Boats for Kirinda

Trip Start Oct 20, 2004
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23
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Trip End Apr 26, 2005


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Flag of Sri Lanka  ,
Saturday, February 5, 2005

COLOMBO

Since our return from the southeast, we've been very busy in Colombo. We've identified a need for boats as being the main priority in the small fishing village of Kirinda. Until there are boats, the villagers are virtually helpless. The people of Kirinda need to reclaim their lives, to get back to the ocean, and to do what they've done for generations -- fish.

The local method of fishing involves dropping huge, weighted nets into the ocean. The fishermen dive to the ocean's floor, tying the sunken nets and trapping their catch. Consequently, they must be excellent swimmers, with the ability to hold the breath for several minutes at a time. (In fact, we learned that the world underwater breath-holding champion is a Sri Lankan fisherman.) During the tsunami, the fishermen of Kirinda saved many lives by repeatedly diving into the dangerous waters, pulling women and children to safety, and tying them to treetops using saris and excess clothing. While reports have emerged from Sri Lanka that many fishermen have been traumatized by the tsunami, the fishermen of Kirinda have expressed their desire to return to the sea.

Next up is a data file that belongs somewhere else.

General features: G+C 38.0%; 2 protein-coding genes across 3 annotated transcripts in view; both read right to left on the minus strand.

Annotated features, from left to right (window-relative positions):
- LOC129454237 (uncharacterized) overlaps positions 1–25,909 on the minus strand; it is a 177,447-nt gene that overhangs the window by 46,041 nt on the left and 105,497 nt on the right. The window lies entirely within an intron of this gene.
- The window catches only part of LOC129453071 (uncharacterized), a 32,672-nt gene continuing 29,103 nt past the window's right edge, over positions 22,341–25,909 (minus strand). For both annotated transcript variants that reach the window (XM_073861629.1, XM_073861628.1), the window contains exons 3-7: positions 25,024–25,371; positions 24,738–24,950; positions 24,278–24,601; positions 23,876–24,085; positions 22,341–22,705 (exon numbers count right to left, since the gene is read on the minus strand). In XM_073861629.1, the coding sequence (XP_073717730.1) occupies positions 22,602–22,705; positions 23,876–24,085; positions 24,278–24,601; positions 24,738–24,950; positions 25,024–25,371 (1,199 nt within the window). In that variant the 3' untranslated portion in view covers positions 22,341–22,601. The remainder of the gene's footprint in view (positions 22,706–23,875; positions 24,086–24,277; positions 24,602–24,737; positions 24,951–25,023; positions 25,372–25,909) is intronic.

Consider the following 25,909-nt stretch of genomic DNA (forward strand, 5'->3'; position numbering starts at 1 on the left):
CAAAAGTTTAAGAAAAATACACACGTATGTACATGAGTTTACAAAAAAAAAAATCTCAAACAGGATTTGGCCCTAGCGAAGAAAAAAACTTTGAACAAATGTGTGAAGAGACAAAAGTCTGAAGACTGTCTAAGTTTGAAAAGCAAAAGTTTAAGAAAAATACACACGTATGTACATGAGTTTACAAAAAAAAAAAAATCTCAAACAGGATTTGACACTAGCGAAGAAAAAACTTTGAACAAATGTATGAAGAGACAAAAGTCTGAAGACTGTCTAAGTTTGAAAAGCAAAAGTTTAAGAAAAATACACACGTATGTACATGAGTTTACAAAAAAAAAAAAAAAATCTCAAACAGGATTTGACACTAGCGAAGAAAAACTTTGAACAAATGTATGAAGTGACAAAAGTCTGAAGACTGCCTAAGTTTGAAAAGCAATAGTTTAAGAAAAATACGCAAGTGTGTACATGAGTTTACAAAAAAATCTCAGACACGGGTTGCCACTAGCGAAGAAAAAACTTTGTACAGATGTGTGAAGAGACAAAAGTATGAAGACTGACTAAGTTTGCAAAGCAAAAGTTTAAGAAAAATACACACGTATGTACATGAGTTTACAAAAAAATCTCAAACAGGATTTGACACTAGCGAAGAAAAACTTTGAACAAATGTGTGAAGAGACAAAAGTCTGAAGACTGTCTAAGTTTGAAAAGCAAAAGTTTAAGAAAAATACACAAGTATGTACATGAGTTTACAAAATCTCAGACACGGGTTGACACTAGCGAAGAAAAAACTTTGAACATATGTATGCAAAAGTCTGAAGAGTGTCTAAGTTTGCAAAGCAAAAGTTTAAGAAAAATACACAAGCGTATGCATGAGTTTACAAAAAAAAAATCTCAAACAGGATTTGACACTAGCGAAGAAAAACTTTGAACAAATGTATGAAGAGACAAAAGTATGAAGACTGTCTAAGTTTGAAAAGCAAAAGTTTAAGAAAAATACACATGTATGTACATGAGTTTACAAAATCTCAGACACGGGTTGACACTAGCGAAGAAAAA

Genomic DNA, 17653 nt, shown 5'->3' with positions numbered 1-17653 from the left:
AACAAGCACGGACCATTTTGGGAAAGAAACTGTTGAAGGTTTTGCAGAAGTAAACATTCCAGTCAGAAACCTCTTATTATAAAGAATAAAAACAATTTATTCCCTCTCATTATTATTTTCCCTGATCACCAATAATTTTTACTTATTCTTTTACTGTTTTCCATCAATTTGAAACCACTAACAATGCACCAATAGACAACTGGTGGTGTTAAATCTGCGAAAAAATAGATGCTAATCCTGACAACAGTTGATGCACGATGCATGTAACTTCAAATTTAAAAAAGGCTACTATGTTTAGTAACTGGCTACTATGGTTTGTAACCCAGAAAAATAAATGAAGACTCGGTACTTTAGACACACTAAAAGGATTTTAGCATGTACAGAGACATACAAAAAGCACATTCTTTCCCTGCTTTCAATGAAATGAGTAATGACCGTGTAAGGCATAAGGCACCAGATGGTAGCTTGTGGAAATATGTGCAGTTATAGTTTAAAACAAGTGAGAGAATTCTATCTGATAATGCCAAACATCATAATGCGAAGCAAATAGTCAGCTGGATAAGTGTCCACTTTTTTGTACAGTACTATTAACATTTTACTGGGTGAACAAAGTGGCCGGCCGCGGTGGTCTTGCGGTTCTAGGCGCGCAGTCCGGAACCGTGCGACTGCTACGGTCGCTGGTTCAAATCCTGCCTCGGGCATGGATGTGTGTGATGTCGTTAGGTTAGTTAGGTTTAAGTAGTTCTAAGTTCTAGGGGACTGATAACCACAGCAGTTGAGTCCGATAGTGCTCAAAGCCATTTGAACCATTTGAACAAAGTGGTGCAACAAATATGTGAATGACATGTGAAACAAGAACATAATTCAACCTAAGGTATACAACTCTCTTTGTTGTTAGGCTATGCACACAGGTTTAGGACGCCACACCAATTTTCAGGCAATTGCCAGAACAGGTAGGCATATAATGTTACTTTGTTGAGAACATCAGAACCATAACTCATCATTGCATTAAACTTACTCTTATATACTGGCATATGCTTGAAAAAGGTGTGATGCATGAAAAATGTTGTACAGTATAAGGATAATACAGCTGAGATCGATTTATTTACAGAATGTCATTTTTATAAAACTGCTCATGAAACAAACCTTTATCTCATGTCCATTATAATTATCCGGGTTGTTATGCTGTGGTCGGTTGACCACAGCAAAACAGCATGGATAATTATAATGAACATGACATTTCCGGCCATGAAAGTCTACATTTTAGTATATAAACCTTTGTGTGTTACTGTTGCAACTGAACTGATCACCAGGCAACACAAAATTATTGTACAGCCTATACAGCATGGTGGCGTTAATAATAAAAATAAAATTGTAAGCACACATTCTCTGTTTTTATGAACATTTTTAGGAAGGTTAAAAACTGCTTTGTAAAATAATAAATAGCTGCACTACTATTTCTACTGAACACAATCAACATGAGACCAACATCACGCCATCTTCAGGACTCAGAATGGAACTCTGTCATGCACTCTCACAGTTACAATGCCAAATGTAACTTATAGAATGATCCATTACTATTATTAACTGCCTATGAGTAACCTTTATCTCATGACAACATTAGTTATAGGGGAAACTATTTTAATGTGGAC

Over the past several days we have helped our new friend Ashfaque to establish a non-profit organization, "Cast-A-Net Lanka", through which we will raise funds to buy boats, motors, and nets for Kirinda. With each 18-ft fiberglass boat, between eight and twelve fishermen can return to the sea, therefore helping as many families. In addition, the fishing profits will generate income to the village, thus boosting the local economy.

Each boat/motor costs about $3000 USD and each net about $1500 USD. The boats will be built by a Colombo-based fiberglass company, and the nets will be sourced from India. Production will begin Monday the 7th of February, and the first boat should take about ten days to complete. This organization hopes to supply a few boats to Kirinda. Considering a UN report estimating that between 15,500 and 19,637 fishing vessels were damaged or destroyed, over 10,000 nets were lost, and nearly 3,000 outboard engines are missing, this is a very small effort in the grand scheme of things. However seemingly insignificant, it will nonetheless help the people of Kirinda.
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